The draft Federal Rules of Evidence proposed to Congress in 1972 contained a set of rules governing privileges. After a storm of protest over both the concept of codified federal privilege rules and the content of the drafted rules, Congress excluded the proposed privilege rules from its 1975 enactment of the Federal Rules of Evidence. It substituted current Rule 501, which provides for privileges to be governed by the state law of privilege in diversity cases and the "principles of the common law" in all other cases.
This Article traces the legislative history of the Federal Rules of Evidence with regard to privileges and the development of federal privilege law under Rule 501. It then discusses the arguments for and against codification and concludes that the time has arrived for another attempt to codify the law of privilege in the federal courts.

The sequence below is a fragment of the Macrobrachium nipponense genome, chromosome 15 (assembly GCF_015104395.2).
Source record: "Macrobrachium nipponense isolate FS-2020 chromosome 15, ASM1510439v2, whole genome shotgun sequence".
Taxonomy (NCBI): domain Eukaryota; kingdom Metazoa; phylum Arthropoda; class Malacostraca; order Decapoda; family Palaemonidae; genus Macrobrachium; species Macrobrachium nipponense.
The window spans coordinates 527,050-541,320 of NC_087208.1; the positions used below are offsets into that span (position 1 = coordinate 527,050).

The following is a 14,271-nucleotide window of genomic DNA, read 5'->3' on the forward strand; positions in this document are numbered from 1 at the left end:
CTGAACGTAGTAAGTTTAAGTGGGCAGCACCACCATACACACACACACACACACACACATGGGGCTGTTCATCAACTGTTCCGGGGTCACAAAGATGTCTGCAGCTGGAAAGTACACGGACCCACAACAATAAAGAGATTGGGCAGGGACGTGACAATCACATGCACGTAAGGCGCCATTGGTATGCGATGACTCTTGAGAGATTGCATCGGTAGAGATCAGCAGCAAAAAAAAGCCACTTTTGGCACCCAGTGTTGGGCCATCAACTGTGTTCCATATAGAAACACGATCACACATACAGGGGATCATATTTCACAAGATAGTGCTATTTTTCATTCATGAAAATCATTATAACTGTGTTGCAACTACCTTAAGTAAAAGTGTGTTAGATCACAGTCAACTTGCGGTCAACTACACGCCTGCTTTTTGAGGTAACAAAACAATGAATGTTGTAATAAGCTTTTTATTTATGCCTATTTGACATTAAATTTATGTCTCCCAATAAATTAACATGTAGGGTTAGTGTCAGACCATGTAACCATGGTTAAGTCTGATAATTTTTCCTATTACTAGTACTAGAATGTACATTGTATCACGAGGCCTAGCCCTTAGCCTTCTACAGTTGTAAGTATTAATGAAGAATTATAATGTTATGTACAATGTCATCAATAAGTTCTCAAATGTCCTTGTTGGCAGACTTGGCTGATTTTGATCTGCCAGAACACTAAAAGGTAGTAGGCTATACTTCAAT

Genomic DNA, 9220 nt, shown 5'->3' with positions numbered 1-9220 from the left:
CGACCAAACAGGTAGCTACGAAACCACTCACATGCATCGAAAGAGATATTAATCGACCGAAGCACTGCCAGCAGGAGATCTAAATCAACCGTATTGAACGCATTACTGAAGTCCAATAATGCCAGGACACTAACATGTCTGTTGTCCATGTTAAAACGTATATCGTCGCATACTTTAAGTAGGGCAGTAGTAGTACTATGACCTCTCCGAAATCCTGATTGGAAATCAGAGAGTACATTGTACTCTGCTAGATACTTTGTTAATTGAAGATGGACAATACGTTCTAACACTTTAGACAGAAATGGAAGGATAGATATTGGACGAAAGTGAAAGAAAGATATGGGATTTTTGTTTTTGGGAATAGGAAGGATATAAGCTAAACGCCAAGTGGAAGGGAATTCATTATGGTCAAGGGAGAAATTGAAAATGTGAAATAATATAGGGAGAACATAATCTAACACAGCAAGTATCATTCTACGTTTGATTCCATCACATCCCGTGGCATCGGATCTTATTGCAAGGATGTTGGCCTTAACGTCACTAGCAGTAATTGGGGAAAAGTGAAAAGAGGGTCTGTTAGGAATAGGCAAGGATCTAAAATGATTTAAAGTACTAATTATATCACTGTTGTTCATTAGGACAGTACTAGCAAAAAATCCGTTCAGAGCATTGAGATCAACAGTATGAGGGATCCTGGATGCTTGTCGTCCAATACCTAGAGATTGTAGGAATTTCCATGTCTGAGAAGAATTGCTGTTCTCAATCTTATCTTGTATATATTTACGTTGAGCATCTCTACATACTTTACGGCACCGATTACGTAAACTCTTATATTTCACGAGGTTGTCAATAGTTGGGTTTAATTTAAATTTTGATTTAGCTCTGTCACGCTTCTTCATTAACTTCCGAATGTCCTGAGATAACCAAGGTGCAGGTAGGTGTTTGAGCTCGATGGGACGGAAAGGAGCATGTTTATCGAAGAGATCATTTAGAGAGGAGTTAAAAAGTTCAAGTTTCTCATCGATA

This Article asserts that any new attempt at codification must avoid the mistakes of the first effort by recognizing the Congressional decision to follow state privilege law in diversity cases and by drafting a set of rules that adheres to principles generally accepted in both federal and state law. Unlike the 1972 draft privilege rules, the codification should include a marital communications privilege and a general physician-patient privilege. Congress has required that it enact any rules governing privilege as opposed to such rules coming into being under the Rules Enabling Act. However, the drafting process can begin with the Advisory Committee on the Federal Rules of Evidence and the proposed rules can be submitted through the Supreme Court to Congress.
Kenneth S. Broun,
Giving Codification a Second Chance--Testimonial Privileges and the Federal Rules of Evidence,
53 Hastings L.J. 769
Available at: https://repository.uclawsf.edu/hastings_law_journal/vol53/iss4/2